Narrow shoulders


Loenis, B.; Schermers, G.; Petegem, J.W.H. van



A road shoulder is that section of roadway immediately adjacent to the travel lane. The shoulder can be surfaced or unsurfaced. The lack of adequate shoulder width has been identified as a risk factor in studies on two-lane rural highways. Paved shoulders may increase safety by providing a recovery area for drivers who have left the travel lane and they provide a place for a driver to stop a defective vehicle and avoid crashes. However, at the same time, shoulders may to some extent increase the risk of conflicts caused by vehicles stopped on shoulder and by inadvertently inviting higher speeds (wide shoulders and wide lanes lead to a generous cross section). The described effects depend not only on the presence of a road shoulder but also on the width of the road shoulder. A wider road shoulder provides the driver with more recovery area but may trigger higher speeds. Five USA studies on shoulder width were coded. All five studies showed that wider shoulders were associated with a decrease in crashes. One study also combined the variables shoulder width and the presence of shoulder rumble strips, and showed a decrease of the number of crashes. Another study combined the variables shoulder width and speed limit, and showed a decrease of crashes for an increase of the shoulder width on roads with a higher speed limit. A third study combined the variables shoulder width and lane width and showed a decrease in the number of crashes. The remaining two studies showed the single effect of shoulder width on the number of crashes. In general, the evidence is conclusive that narrow shoulders increase the number of crashes compared to wider shoulders, be it for different conditions.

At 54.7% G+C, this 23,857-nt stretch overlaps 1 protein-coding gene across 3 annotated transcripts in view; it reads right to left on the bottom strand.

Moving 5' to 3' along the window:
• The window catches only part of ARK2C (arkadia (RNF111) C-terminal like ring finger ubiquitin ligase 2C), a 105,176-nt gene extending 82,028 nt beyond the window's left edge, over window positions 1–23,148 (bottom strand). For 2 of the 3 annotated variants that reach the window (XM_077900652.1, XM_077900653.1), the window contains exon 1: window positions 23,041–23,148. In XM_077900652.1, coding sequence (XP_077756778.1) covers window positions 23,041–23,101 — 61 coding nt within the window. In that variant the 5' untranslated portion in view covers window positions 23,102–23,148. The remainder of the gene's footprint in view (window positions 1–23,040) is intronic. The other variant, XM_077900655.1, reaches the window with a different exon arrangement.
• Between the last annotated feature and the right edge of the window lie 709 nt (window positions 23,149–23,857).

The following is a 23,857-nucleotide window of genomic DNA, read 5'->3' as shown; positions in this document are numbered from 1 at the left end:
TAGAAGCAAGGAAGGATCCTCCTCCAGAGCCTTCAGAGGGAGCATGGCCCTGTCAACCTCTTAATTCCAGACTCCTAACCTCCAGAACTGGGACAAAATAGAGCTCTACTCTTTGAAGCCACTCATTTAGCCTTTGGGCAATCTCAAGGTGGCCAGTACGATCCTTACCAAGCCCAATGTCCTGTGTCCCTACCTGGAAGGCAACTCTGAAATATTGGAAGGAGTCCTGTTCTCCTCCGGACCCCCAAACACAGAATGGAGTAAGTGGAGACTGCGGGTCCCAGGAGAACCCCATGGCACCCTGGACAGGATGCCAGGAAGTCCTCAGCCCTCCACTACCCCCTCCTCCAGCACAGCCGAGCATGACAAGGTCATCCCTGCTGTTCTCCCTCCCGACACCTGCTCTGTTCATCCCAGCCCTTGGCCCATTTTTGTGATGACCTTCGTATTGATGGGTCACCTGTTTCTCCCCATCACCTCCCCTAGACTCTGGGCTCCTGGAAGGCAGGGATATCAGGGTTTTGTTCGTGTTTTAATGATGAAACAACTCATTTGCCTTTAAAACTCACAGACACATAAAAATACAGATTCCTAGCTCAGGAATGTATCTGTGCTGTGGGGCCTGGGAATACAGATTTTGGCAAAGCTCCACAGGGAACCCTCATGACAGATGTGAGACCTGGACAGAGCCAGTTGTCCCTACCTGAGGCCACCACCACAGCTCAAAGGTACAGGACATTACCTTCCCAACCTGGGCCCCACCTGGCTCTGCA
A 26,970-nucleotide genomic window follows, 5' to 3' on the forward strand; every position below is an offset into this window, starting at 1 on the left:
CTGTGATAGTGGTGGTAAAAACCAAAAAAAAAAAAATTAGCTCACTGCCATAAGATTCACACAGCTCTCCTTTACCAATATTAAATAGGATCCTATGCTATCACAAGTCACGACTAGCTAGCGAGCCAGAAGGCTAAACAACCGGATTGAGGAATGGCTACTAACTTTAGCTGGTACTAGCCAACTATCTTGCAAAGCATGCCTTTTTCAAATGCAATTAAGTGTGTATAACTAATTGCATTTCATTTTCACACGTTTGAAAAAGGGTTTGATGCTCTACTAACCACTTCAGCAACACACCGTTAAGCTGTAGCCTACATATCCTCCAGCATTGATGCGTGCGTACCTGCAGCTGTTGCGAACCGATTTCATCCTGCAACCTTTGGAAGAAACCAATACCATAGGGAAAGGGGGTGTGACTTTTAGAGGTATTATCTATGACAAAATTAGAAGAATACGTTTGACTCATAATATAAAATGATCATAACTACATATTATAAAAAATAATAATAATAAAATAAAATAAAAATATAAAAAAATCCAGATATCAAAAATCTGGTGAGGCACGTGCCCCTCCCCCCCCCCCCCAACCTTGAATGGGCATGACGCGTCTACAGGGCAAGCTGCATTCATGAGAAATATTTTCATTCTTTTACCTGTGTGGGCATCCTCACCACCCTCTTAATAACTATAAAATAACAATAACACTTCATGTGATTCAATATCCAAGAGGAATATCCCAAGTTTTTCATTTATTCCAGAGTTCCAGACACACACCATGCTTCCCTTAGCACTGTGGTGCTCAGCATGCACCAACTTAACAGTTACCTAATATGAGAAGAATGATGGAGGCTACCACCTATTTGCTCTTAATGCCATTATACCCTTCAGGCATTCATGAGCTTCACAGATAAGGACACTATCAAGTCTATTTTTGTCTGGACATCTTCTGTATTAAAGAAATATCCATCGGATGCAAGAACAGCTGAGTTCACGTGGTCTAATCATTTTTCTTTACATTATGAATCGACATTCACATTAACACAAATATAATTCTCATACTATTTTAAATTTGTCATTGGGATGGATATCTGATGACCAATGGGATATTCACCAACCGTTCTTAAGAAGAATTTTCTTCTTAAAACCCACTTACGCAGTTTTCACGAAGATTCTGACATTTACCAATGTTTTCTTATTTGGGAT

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European Road Safety Decision Support System, developed by the H2020 project SafetyCube



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European Commission, Brussels